[PATCH 2/4] dmaengine: device tree bindings for PL08x

Linus Walleij linus.walleij at linaro.org
Thu Nov 6 01:11:58 PST 2014

On Tue, Sep 16, 2014 at 6:21 PM, Arnd Bergmann <arnd at arndb.de> wrote:
> On Friday 12 September 2014, Linus Walleij wrote:

>> This introduces device tree bindings for the PL08x DMA controllers
>> when used with fixed signal assignment per channel, i.e. if each
>> channel on the PL08x is assigned precisely one burst/single signal
>> set.
> If the mux handling is really simple, we could it part of the
> pl08 driver and key it off the compatible string -- for any
> of the known variants that use a mux, we then have the driver
> implement the muxing directly.

I am also leaning toward this solution. Probably moving the
mux handling to a separate file and Kconfig symbol with some
header stubs that get compiled out unless explicitly enabled.

> Or it could be done the other way round: Have a binding for the
> mux that implements the generic dma binding, and a driver for
> it that registers with of_dma and forwards any
> dma_request_slave_channel() call to the underlying driver.
> That would even make the mux driver independent of pl08.

Yeah that is the big hammer. This is what we did for IRQ line
muxes in drivers/irqchip/irq-crossbar.c, but maybe it's overkill.

>> +Optional sub-nodes:
>> +The slave transfer channels are assigned in consecutive order and
>> +identified by one child node per channel, assuming a fixed-signal
>> +per channel assignment and each with the following properties:
>> +
>> +Required properties:
>> +- signal: the name of the on-chip signal line handled by this channel
>> +- bus-interface-ahb1 or bus-interface-ahb2: tells the driver which
>> +  bus interface(s) that is eligible for this specific channel. At least
>> +  one of the interfaces must be specified, it is perfectly legal to
>> +  specify both if the hardware supports using either interface.
> I'd really like to avoid this and move all of it into the dma specifier.
> I understand where you are coming from with this given the existing
> code, but I'd rather change the driver code to allow a simpler binding.
>> +     saa0 at dmac0 {
>> +             signal = "saa0";
>> +             bus-interface-ahb1;
>> +     };
> The main value-add this gives you is a name of the signal, but nobody else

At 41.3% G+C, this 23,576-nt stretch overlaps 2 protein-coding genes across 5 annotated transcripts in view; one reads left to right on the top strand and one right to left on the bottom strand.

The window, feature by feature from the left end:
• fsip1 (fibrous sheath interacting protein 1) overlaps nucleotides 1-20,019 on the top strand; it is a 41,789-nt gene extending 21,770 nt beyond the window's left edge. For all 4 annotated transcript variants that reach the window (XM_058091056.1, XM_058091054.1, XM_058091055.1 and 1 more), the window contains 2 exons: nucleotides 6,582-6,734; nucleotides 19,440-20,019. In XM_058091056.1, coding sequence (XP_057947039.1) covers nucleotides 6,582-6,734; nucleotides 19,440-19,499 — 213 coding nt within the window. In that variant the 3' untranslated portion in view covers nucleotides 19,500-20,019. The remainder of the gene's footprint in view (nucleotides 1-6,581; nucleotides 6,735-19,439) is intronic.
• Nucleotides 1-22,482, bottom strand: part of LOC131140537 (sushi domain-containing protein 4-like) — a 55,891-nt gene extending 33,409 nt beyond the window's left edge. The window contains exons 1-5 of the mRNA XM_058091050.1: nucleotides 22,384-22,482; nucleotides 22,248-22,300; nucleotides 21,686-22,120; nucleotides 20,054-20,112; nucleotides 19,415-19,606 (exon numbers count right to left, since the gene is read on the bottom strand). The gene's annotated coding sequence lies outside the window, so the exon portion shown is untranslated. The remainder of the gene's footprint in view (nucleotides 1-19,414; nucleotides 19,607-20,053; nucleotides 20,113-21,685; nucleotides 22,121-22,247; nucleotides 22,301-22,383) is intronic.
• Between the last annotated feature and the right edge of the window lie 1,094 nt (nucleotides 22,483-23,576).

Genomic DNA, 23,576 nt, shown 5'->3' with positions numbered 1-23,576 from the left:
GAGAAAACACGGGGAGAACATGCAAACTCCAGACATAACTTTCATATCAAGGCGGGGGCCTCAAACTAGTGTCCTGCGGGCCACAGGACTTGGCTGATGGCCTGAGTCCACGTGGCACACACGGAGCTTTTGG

> does this, and it seems this is only an artifact of the way the driver today
> matches devices that come from platform data.
> If you want it just for migration purposes, we can probably put the names
> in the platform, but the bus-interface-* should IMHO be expressed in the
> dma specifier, the same way we do for the designware part.

The main requirement is telling which master to use for each
channel, really, I can do without the naming (though it is very helpful
for debugging).

I don't know how to provide a specifier for eligible bus interfaces
in some elegant way with the DMA specifier, I could of course use
two cells containing a plain number, specifying 0 for any interface,
1 for ahb1 and 2 for ahb2 like that:

#define BUS_AHB_ANY 0
#define BUS_AHB1 1
#define BUS_AHB2 2

uart1: uart at 101fb000 {
        compatible = "arm,pl011", "arm,primecell";
        dmas = <&dmac1 22 BUS_AHB1>,
               <&dmac1 23 BUS_AHB1>;
        dma-names = "rx", "tx";

The problem is that this is just so wrong: the bus master arbitration
is a property of the DMA controller, not the consuming device. The DMA
controller side is where the lines to the external buses are connected,
and it is performing the work on behalf of the device.

This way the knowledge is put in the totally wrong place. People get
the impression that this is a property of the consumer...

When it comes to the actual DMA signal line that is more natural to
have in the specifier.

Linus Walleij

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